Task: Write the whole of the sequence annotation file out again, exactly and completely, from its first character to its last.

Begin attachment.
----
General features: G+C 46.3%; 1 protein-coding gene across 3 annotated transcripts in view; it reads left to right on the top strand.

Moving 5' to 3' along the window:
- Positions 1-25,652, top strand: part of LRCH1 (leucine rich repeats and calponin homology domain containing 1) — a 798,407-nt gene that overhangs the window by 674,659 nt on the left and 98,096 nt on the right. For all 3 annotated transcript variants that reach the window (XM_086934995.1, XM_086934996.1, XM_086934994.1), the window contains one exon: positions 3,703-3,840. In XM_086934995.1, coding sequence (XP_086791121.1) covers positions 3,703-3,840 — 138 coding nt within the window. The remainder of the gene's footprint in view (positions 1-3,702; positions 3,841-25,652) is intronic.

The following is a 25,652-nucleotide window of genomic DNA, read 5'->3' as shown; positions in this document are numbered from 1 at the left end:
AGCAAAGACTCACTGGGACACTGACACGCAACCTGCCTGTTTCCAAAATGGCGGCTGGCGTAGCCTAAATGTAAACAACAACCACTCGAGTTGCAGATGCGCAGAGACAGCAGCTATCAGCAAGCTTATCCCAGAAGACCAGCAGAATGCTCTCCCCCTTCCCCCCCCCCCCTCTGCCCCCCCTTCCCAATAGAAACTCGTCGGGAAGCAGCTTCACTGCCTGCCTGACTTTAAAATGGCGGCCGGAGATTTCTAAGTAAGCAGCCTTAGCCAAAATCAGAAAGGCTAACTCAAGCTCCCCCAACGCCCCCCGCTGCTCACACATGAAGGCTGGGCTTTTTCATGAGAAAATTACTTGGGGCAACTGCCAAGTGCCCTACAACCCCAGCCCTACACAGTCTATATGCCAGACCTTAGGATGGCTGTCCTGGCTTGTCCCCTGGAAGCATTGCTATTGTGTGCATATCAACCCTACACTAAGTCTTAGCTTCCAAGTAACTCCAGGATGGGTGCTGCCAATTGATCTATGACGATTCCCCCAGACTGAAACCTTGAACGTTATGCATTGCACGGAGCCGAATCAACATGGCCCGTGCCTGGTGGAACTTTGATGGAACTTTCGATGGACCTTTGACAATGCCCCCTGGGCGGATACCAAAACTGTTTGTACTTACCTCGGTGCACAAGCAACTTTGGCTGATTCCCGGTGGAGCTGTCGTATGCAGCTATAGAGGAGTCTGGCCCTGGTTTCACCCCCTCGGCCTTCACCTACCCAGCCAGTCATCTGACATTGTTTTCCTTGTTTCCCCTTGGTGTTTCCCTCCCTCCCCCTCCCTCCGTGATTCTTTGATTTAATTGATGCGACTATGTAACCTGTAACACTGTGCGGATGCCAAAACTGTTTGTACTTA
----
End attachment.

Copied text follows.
General features: G+C 46.3%; 1 protein-coding gene across 3 annotated transcripts in view; it reads left to right on the top strand.

Moving 5' to 3' along the window:
- Positions 1-25,652, top strand: part of LRCH1 (leucine rich repeats and calponin homology domain containing 1) — a 798,407-nt gene that overhangs the window by 674,659 nt on the left and 98,096 nt on the right. For all 3 annotated transcript variants that reach the window (XM_086934995.1, XM_086934996.1, XM_086934994.1), the window contains one exon: positions 3,703-3,840. In XM_086934995.1, coding sequence (XP_086791121.1) covers positions 3,703-3,840 — 138 coding nt within the window. The remainder of the gene's footprint in view (positions 1-3,702; positions 3,841-25,652) is intronic.

The following is a 25,652-nucleotide window of genomic DNA, read 5'->3' as shown; positions in this document are numbered from 1 at the left end:
AGCAAAGACTCACTGGGACACTGACACGCAACCTGCCTGTTTCCAAAATGGCGGCTGGCGTAGCCTAAATGTAAACAACAACCACTCGAGTTGCAGATGCGCAGAGACAGCAGCTATCAGCAAGCTTATCCCAGAAGACCAGCAGAATGCTCTCCCCCTTCCCCCCCCCCCCTCTGCCCCCCCTTCCCAATAGAAACTCGTCGGGAAGCAGCTTCACTGCCTGCCTGACTTTAAAATGGCGGCCGGAGATTTCTAAGTAAGCAGCCTTAGCCAAAATCAGAAAGGCTAACTCAAGCTCCCCCAACGCCCCCCGCTGCTCACACATGAAGGCTGGGCTTTTTCATGAGAAAATTACTTGGGGCAACTGCCAAGTGCCCTACAACCCCAGCCCTACACAGTCTATATGCCAGACCTTAGGATGGCTGTCCTGGCTTGTCCCCTGGAAGCATTGCTATTGTGTGCATATCAACCCTACACTAAGTCTTAGCTTCCAAGTAACTCCAGGATGGGTGCTGCCAATTGATCTATGACGATTCCCCCAGACTGAAACCTTGAACGTTATGCATTGCACGGAGCCGAATCAACATGGCCCGTGCCTGGTGGAACTTTGATGGAACTTTCGATGGACCTTTGACAATGCCCCCTGGGCGGATACCAAAACTGTTTGTACTTACCTCGGTGCACAAGCAACTTTGGCTGATTCCCGGTGGAGCTGTCGTATGCAGCTATAGAGGAGTCTGGCCCTGGTTTCACCCCCTCGGCCTTCACCTACCCAGCCAGTCATCTGACATTGTTTTCCTTGTTTCCCCTTGGTGTTTCCCTCCCTCCCCCTCCCTCCGTGATTCTTTGATTTAATTGATGCGACTATGTAACCTGTAACACTGTGCGGATGCCAAAACTGTTTGTACTTA